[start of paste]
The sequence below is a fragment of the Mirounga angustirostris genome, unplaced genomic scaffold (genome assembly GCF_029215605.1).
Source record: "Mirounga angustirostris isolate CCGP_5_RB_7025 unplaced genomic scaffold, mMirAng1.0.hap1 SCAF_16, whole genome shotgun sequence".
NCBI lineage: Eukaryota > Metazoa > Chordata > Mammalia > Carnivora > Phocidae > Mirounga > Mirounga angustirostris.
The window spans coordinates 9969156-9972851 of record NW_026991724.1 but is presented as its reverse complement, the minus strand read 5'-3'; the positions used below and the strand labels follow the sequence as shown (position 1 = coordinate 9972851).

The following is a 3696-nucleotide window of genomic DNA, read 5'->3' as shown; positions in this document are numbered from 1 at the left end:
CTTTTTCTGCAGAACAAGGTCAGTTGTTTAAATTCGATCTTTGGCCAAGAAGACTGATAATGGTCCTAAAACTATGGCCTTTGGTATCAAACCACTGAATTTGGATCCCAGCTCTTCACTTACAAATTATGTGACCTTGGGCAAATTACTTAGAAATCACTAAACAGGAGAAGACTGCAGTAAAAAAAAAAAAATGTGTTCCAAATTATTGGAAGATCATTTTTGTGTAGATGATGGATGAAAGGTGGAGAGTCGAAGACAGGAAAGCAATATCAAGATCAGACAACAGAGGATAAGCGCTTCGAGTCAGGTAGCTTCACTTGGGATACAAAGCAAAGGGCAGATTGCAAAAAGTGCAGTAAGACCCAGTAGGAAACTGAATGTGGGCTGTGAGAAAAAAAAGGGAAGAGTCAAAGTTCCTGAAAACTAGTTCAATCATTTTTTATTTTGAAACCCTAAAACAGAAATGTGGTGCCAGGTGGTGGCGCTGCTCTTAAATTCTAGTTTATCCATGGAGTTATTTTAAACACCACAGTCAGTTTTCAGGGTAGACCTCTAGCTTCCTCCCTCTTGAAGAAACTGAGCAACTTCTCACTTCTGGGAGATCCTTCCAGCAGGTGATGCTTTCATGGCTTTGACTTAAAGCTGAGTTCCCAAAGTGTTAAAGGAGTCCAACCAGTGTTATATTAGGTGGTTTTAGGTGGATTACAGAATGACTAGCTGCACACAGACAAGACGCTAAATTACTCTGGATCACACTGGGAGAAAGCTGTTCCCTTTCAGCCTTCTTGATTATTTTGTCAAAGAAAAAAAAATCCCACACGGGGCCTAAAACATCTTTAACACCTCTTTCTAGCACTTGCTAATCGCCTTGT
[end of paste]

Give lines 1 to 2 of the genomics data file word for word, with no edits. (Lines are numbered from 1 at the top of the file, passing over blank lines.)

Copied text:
The sequence below is a fragment of the Mirounga angustirostris genome, unplaced genomic scaffold (genome assembly GCF_029215605.1).
Source record: "Mirounga angustirostris isolate CCGP_5_RB_7025 unplaced genomic scaffold, mMirAng1.0.hap1 SCAF_16, whole genome shotgun sequence".